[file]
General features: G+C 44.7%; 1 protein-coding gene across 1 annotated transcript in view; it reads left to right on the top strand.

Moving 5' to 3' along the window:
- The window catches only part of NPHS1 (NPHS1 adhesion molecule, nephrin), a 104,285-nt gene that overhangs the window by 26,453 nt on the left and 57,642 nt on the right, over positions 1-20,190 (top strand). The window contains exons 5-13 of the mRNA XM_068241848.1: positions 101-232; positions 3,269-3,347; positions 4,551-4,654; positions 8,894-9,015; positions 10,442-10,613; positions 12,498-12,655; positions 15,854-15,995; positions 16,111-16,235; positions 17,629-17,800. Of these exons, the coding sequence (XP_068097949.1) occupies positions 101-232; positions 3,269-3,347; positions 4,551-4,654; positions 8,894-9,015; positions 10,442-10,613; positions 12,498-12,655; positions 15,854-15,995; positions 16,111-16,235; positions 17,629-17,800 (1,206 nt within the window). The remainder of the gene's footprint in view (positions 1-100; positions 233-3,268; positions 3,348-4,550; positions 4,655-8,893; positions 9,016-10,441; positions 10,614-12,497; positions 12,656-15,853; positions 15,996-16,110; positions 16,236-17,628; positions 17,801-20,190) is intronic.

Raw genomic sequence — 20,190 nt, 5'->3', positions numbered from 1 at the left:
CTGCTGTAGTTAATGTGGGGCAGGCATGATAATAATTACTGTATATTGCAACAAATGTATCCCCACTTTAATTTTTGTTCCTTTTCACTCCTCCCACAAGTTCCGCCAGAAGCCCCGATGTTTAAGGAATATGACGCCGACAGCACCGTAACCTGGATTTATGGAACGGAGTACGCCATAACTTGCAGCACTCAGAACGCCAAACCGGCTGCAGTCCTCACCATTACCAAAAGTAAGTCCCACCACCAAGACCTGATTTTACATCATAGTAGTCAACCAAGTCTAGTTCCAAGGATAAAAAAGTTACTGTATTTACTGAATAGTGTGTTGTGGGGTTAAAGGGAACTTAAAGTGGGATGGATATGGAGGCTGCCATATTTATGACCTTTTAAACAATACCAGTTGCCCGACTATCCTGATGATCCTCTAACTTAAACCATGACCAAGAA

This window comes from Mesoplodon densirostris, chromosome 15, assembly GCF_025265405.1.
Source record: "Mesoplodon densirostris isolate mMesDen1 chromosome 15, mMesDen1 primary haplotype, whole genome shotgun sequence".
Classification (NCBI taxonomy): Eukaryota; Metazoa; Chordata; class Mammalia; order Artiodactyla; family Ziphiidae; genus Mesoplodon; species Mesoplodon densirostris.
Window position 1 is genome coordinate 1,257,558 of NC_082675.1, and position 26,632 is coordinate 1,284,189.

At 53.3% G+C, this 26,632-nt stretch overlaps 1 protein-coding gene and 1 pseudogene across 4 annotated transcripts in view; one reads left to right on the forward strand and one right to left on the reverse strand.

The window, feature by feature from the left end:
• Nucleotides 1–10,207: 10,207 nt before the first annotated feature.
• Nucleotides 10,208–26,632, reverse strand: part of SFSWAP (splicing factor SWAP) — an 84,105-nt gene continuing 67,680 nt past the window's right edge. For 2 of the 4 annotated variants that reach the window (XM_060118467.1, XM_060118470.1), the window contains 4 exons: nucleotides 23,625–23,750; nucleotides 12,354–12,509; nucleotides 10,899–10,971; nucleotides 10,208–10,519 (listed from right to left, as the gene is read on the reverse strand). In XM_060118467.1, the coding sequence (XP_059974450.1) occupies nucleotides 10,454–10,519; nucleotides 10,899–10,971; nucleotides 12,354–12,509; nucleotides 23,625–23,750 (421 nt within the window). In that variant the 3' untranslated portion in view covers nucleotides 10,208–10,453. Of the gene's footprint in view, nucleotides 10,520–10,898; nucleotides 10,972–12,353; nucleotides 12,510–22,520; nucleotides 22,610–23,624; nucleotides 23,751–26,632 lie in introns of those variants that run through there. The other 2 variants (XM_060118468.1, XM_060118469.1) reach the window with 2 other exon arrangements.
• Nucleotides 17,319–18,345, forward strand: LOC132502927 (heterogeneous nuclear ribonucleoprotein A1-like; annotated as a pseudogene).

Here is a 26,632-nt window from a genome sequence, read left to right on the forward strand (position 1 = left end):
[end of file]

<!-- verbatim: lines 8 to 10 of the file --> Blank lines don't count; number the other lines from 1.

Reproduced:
Classification (NCBI taxonomy): Eukaryota; Metazoa; Chordata; class Mammalia; order Artiodactyla; family Ziphiidae; genus Mesoplodon; species Mesoplodon densirostris.
Window position 1 is genome coordinate 1,257,558 of NC_082675.1, and position 26,632 is coordinate 1,284,189.

At 53.3% G+C, this 26,632-nt stretch overlaps 1 protein-coding gene and 1 pseudogene across 4 annotated transcripts in view; one reads left to right on the forward strand and one right to left on the reverse strand.